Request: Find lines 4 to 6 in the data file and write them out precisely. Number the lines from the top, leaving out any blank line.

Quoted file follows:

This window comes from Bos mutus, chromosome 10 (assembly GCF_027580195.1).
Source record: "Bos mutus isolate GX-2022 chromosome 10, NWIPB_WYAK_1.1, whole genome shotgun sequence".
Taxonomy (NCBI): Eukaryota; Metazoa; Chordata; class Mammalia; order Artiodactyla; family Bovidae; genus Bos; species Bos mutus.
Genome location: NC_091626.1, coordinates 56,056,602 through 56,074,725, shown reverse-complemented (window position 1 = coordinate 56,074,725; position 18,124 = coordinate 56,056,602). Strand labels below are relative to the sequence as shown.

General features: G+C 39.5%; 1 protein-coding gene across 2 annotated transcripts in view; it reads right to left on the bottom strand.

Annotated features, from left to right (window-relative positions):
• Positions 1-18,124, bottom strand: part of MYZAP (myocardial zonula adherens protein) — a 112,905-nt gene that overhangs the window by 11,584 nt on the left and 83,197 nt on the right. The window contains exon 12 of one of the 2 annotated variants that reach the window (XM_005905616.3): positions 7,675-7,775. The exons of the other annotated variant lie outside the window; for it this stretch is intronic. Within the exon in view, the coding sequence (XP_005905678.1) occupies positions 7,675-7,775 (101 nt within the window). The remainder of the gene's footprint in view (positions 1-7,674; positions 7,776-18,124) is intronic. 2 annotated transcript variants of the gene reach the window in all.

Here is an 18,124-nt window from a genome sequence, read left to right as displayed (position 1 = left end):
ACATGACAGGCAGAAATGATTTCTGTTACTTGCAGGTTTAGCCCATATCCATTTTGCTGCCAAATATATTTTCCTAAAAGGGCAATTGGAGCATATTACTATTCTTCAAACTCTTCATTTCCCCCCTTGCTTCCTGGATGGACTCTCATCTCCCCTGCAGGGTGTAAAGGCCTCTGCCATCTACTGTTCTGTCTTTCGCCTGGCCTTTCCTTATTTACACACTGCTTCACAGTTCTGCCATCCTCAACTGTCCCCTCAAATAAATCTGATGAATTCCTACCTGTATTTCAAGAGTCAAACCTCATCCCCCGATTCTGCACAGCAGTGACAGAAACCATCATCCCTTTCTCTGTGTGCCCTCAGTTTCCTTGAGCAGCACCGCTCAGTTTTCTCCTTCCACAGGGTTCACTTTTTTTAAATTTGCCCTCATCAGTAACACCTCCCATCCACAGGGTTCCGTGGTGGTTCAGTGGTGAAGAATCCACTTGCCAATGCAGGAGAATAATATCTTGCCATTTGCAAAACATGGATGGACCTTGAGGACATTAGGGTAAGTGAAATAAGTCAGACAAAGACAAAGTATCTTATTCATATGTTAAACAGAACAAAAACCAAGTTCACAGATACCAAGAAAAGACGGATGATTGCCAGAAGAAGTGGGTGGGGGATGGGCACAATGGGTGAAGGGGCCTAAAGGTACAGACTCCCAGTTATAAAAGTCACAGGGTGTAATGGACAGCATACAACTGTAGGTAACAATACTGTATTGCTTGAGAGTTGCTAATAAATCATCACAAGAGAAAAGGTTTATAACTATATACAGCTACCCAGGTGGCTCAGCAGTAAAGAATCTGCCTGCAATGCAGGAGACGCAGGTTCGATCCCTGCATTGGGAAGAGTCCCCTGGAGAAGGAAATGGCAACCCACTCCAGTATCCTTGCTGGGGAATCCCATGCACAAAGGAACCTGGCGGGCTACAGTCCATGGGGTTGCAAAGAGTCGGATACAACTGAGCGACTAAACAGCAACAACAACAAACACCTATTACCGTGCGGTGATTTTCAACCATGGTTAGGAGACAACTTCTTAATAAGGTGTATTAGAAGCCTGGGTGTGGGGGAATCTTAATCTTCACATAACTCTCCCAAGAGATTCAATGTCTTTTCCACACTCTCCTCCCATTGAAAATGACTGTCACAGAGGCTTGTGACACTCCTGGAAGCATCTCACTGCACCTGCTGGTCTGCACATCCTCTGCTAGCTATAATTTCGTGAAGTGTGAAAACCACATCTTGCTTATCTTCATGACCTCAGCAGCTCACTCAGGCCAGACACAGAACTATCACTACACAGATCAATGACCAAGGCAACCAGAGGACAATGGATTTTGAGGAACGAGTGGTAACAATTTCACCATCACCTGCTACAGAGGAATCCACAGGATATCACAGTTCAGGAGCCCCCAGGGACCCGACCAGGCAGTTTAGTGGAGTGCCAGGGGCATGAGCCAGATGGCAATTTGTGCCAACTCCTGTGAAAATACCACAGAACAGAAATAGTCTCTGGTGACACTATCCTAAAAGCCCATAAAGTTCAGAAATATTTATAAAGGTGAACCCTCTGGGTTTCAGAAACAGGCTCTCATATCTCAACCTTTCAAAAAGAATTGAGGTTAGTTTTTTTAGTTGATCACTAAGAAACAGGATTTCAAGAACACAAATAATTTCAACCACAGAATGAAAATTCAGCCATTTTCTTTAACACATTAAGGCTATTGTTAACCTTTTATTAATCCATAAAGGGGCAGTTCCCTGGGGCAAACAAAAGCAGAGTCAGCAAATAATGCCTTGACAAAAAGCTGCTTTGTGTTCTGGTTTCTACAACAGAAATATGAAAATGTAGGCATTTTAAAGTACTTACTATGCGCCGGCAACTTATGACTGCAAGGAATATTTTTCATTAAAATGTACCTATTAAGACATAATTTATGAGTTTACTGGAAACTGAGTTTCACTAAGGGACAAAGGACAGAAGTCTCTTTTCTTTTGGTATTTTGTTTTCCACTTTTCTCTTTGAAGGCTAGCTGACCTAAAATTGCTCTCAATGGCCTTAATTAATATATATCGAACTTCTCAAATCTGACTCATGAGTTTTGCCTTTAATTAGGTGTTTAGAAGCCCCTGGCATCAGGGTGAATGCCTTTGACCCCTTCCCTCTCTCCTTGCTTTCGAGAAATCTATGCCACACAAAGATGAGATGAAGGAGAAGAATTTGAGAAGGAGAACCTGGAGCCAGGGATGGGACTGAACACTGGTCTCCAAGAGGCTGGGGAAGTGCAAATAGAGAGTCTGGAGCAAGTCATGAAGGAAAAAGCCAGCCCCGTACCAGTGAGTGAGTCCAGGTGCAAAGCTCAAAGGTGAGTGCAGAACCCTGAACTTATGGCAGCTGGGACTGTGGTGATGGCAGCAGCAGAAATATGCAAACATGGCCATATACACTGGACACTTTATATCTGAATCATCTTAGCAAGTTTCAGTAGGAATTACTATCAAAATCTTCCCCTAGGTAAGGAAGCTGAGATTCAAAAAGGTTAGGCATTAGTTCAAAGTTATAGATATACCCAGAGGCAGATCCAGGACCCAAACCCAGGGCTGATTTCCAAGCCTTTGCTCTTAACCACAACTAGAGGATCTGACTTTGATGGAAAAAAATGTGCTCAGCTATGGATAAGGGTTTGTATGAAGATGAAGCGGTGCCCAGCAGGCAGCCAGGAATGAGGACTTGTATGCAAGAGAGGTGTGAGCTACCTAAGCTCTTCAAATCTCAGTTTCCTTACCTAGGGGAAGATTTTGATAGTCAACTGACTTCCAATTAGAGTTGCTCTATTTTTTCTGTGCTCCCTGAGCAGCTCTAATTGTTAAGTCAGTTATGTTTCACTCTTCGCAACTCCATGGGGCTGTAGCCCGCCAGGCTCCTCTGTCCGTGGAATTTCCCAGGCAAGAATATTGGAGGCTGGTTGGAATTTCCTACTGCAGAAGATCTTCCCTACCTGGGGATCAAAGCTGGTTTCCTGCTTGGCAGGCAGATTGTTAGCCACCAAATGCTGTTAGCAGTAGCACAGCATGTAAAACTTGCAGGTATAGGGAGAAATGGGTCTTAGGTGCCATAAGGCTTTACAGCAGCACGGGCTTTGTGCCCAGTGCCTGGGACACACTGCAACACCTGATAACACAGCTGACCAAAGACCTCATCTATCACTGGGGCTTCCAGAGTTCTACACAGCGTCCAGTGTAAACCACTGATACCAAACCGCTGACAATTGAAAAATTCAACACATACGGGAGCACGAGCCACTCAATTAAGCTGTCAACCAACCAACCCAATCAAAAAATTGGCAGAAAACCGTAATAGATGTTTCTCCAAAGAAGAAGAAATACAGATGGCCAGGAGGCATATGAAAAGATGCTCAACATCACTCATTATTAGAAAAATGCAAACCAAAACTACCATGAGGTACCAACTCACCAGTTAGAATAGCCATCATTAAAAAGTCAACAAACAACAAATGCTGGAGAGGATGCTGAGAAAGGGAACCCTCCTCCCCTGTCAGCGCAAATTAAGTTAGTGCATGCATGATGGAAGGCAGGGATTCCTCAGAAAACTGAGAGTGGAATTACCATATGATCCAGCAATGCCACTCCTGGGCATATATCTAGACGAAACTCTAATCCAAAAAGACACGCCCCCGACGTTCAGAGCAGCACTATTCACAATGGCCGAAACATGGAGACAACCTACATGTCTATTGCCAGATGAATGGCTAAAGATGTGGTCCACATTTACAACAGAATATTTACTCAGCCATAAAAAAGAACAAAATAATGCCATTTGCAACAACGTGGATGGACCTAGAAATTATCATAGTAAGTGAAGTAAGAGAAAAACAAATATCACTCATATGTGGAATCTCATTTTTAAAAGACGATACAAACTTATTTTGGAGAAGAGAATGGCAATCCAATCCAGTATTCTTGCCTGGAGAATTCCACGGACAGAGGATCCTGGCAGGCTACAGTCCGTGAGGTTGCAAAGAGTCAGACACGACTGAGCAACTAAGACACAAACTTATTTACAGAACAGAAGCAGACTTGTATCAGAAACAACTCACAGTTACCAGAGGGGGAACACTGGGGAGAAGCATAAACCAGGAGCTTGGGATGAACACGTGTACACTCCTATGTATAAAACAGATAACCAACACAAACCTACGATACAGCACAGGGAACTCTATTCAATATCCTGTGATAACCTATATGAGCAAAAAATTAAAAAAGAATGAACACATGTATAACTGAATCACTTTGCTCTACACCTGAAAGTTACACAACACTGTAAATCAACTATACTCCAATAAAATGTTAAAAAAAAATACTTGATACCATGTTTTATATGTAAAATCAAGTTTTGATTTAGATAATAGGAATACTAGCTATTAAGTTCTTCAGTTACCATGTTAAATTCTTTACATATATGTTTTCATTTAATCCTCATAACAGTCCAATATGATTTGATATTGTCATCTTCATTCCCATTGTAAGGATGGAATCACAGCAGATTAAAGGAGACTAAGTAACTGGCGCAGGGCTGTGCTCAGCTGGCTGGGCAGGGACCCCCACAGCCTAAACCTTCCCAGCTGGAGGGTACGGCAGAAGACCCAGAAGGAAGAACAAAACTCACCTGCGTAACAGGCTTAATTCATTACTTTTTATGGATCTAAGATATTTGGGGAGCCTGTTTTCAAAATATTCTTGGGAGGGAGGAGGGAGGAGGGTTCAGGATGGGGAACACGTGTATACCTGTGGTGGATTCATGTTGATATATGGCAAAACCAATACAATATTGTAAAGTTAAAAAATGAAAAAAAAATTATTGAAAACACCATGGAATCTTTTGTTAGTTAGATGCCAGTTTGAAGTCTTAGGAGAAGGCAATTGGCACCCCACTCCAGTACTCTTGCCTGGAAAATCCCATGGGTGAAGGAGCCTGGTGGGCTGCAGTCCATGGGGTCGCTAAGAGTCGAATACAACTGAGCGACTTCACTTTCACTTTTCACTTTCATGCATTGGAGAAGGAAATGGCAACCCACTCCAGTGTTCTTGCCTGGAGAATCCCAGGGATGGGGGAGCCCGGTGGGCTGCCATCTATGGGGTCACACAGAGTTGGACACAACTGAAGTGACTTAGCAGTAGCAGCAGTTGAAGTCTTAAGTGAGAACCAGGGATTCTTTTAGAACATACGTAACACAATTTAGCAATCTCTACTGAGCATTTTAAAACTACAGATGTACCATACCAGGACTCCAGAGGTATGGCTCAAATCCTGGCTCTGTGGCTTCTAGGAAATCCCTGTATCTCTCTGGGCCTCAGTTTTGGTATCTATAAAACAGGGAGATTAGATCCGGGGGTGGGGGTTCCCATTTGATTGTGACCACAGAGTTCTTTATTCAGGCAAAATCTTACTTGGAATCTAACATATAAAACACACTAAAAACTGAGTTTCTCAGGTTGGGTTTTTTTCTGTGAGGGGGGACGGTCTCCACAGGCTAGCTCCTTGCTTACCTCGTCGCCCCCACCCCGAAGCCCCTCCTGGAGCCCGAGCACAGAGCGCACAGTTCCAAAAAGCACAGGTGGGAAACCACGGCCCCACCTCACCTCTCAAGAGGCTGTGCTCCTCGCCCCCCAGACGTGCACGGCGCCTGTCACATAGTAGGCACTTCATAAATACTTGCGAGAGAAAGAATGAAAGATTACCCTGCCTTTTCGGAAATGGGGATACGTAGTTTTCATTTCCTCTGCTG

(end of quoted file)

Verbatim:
Genome location: NC_091626.1, coordinates 56,056,602 through 56,074,725, shown reverse-complemented (window position 1 = coordinate 56,074,725; position 18,124 = coordinate 56,056,602). Strand labels below are relative to the sequence as shown.

General features: G+C 39.5%; 1 protein-coding gene across 2 annotated transcripts in view; it reads right to left on the bottom strand.

Annotated features, from left to right (window-relative positions):